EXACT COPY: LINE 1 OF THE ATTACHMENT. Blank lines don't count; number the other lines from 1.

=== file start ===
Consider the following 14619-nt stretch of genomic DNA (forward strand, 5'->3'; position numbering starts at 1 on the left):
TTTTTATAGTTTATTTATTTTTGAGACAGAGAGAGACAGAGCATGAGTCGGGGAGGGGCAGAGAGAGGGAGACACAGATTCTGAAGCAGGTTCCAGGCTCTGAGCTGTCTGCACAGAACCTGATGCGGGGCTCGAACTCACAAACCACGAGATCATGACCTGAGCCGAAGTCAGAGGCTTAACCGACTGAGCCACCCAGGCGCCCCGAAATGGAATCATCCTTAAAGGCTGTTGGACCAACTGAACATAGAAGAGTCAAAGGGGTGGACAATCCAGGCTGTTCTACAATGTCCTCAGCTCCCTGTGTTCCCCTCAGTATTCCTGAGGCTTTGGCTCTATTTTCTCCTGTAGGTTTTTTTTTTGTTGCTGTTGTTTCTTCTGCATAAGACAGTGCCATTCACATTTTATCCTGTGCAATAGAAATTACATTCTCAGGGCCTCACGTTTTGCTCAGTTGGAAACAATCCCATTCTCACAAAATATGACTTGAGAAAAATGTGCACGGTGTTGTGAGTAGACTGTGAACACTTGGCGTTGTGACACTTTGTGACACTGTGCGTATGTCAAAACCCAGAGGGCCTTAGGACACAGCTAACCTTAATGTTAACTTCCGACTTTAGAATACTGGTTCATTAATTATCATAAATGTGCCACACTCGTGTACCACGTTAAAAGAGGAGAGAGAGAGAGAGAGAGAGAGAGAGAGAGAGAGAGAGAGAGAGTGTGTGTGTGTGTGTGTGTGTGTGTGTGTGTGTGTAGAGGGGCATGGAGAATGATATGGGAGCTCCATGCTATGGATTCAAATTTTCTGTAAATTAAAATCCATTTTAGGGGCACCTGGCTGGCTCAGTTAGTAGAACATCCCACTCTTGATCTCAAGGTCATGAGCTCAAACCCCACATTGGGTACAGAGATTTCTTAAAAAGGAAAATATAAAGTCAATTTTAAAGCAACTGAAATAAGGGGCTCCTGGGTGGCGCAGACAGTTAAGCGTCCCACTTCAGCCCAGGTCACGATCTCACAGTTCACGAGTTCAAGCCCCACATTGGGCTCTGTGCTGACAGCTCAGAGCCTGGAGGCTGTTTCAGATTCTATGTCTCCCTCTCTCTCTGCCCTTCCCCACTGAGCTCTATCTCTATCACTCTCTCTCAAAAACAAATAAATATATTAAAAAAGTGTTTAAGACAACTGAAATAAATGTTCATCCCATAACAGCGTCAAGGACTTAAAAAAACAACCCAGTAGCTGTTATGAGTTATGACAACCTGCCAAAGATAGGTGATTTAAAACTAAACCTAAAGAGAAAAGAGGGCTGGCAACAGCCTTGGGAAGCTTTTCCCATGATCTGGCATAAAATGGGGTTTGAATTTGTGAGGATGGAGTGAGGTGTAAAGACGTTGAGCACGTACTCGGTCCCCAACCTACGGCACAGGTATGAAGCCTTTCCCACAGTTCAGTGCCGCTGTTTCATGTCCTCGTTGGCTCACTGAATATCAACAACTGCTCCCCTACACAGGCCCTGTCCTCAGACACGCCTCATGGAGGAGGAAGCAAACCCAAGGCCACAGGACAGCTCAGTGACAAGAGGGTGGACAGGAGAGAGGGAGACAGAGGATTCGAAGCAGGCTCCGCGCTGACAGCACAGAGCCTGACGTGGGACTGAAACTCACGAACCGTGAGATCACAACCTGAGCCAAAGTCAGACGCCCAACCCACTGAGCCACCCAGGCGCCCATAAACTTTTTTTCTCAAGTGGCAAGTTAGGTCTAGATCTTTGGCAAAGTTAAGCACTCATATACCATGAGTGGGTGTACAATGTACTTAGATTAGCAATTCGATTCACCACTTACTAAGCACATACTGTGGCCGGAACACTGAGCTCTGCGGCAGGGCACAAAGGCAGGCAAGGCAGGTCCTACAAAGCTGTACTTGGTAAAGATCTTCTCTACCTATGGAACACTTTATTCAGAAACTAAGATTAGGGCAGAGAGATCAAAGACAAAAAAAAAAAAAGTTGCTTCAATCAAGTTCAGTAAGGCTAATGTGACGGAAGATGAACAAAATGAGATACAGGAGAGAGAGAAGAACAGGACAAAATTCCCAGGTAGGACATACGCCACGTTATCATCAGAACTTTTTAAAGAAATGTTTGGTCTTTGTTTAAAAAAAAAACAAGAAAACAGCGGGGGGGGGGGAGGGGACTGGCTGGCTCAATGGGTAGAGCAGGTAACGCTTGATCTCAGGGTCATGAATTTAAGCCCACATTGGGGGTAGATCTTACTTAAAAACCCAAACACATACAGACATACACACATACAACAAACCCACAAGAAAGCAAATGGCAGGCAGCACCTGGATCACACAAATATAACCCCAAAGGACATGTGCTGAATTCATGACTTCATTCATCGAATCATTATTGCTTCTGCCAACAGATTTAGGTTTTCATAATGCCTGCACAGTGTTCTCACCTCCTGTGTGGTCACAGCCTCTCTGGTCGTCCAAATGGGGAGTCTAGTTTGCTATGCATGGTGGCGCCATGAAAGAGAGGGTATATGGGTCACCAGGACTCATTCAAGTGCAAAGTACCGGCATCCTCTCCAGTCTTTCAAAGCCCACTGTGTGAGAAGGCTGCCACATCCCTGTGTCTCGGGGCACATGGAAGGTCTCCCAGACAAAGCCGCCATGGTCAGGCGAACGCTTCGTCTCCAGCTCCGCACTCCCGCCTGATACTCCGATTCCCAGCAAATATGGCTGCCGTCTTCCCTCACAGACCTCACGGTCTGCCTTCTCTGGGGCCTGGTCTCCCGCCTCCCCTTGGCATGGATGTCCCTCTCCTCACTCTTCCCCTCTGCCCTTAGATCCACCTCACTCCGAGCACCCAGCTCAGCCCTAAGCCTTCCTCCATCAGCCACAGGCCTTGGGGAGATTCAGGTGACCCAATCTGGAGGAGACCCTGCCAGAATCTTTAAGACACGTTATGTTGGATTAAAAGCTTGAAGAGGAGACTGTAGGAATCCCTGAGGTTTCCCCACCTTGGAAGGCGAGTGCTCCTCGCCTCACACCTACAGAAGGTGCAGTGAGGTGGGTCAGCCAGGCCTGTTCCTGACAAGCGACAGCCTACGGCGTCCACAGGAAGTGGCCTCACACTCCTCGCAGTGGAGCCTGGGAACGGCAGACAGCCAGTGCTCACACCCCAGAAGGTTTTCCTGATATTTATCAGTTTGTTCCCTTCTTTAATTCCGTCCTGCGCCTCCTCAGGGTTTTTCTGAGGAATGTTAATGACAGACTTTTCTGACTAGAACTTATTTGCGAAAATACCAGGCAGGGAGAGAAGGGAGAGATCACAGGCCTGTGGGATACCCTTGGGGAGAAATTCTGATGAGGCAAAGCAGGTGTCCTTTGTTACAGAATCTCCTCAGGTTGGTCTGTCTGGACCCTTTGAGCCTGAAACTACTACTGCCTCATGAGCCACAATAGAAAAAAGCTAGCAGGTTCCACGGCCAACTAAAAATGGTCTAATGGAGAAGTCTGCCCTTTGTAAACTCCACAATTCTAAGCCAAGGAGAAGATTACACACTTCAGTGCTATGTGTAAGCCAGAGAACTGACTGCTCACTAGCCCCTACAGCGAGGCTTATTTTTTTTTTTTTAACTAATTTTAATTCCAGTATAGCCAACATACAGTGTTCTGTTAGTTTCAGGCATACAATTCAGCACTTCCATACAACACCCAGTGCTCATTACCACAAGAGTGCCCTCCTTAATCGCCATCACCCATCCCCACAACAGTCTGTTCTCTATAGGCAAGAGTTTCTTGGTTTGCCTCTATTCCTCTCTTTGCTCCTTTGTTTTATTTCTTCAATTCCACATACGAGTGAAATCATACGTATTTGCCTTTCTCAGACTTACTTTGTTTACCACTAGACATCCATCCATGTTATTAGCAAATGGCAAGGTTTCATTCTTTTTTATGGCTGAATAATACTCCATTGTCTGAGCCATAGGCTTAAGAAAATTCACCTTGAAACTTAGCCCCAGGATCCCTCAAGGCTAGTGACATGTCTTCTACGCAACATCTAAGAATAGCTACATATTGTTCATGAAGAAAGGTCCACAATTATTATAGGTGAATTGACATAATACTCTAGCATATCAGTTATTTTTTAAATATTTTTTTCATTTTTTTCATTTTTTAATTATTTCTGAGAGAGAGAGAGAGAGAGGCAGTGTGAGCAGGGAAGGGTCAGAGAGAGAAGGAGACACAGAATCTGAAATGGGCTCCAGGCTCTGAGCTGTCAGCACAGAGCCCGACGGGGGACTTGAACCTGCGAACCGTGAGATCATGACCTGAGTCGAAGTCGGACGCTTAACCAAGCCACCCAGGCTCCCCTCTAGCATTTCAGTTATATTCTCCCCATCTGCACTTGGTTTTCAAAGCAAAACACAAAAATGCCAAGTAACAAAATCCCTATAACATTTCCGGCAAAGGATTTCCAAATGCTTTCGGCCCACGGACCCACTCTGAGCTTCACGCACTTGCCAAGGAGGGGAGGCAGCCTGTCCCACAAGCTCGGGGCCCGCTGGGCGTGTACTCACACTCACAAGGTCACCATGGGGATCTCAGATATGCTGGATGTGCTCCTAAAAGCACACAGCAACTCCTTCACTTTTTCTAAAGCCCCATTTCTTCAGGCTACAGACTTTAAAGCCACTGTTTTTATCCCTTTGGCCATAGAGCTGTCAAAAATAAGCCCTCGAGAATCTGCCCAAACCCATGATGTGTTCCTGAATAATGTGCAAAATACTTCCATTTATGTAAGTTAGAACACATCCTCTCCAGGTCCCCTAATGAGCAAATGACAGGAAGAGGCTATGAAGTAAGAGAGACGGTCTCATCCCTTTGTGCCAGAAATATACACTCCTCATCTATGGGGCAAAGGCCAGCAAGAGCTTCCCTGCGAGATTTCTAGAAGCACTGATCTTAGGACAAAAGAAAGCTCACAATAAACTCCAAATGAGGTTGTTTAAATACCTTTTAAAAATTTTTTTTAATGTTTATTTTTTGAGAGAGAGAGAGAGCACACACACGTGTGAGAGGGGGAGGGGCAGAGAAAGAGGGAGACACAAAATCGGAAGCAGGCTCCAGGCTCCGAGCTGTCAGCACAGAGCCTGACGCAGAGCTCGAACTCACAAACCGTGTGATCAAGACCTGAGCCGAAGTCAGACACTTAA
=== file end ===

Consider the following 14619-nt stretch of genomic DNA (forward strand, 5'->3'; position numbering starts at 1 on the left):